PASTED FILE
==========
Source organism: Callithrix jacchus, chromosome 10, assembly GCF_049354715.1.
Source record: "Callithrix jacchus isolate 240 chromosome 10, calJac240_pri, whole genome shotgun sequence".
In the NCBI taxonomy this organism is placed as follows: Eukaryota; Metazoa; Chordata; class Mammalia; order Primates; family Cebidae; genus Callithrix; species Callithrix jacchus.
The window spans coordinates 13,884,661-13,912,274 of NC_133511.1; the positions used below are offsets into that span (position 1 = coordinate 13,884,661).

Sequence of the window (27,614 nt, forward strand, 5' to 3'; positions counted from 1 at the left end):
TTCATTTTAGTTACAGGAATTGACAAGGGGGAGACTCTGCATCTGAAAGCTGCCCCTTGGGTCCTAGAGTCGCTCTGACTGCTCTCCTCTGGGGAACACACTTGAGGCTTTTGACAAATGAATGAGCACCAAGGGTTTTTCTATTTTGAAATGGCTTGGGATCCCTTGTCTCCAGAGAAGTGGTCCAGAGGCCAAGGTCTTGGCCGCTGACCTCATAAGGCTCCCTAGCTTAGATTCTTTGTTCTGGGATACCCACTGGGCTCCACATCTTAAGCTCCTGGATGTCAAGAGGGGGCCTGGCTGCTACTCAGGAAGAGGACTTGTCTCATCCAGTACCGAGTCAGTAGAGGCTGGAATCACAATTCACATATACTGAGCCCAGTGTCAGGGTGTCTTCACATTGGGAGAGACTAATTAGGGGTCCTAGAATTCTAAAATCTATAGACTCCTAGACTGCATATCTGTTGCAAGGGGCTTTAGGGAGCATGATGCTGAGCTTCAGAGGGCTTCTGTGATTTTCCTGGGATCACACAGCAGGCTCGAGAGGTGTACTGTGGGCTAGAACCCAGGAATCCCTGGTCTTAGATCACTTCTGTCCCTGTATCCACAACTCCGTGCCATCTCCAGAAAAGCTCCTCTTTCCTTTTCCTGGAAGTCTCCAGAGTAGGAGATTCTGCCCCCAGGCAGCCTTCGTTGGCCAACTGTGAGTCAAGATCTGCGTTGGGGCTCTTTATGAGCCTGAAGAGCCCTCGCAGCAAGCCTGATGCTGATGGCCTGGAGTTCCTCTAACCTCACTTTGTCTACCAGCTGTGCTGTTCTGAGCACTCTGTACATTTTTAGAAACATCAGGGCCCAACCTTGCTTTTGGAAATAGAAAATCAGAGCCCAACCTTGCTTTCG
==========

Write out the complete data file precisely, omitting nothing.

Source organism: Callithrix jacchus, chromosome 10, assembly GCF_049354715.1.
Source record: "Callithrix jacchus isolate 240 chromosome 10, calJac240_pri, whole genome shotgun sequence".
In the NCBI taxonomy this organism is placed as follows: Eukaryota; Metazoa; Chordata; class Mammalia; order Primates; family Cebidae; genus Callithrix; species Callithrix jacchus.
The window spans coordinates 13,884,661-13,912,274 of NC_133511.1; the positions used below are offsets into that span (position 1 = coordinate 13,884,661).

Sequence of the window (27,614 nt, forward strand, 5' to 3'; positions counted from 1 at the left end):
TTCATTTTAGTTACAGGAATTGACAAGGGGGAGACTCTGCATCTGAAAGCTGCCCCTTGGGTCCTAGAGTCGCTCTGACTGCTCTCCTCTGGGGAACACACTTGAGGCTTTTGACAAATGAATGAGCACCAAGGGTTTTTCTATTTTGAAATGGCTTGGGATCCCTTGTCTCCAGAGAAGTGGTCCAGAGGCCAAGGTCTTGGCCGCTGACCTCATAAGGCTCCCTAGCTTAGATTCTTTGTTCTGGGATACCCACTGGGCTCCACATCTTAAGCTCCTGGATGTCAAGAGGGGGCCTGGCTGCTACTCAGGAAGAGGACTTGTCTCATCCAGTACCGAGTCAGTAGAGGCTGGAATCACAATTCACATATACTGAGCCCAGTGTCAGGGTGTCTTCACATTGGGAGAGACTAATTAGGGGTCCTAGAATTCTAAAATCTATAGACTCCTAGACTGCATATCTGTTGCAAGGGGCTTTAGGGAGCATGATGCTGAGCTTCAGAGGGCTTCTGTGATTTTCCTGGGATCACACAGCAGGCTCGAGAGGTGTACTGTGGGCTAGAACCCAGGAATCCCTGGTCTTAGATCACTTCTGTCCCTGTATCCACAACTCCGTGCCATCTCCAGAAAAGCTCCTCTTTCCTTTTCCTGGAAGTCTCCAGAGTAGGAGATTCTGCCCCCAGGCAGCCTTCGTTGGCCAACTGTGAGTCAAGATCTGCGTTGGGGCTCTTTATGAGCCTGAAGAGCCCTCGCAGCAAGCCTGATGCTGATGGCCTGGAGTTCCTCTAACCTCACTTTGTCTACCAGCTGTGCTGTTCTGAGCACTCTGTACATTTTTAGAAACATCAGGGCCCAACCTTGCTTTTGGAAATAGAAAATCAGAGCCCAACCTTGCTTTCG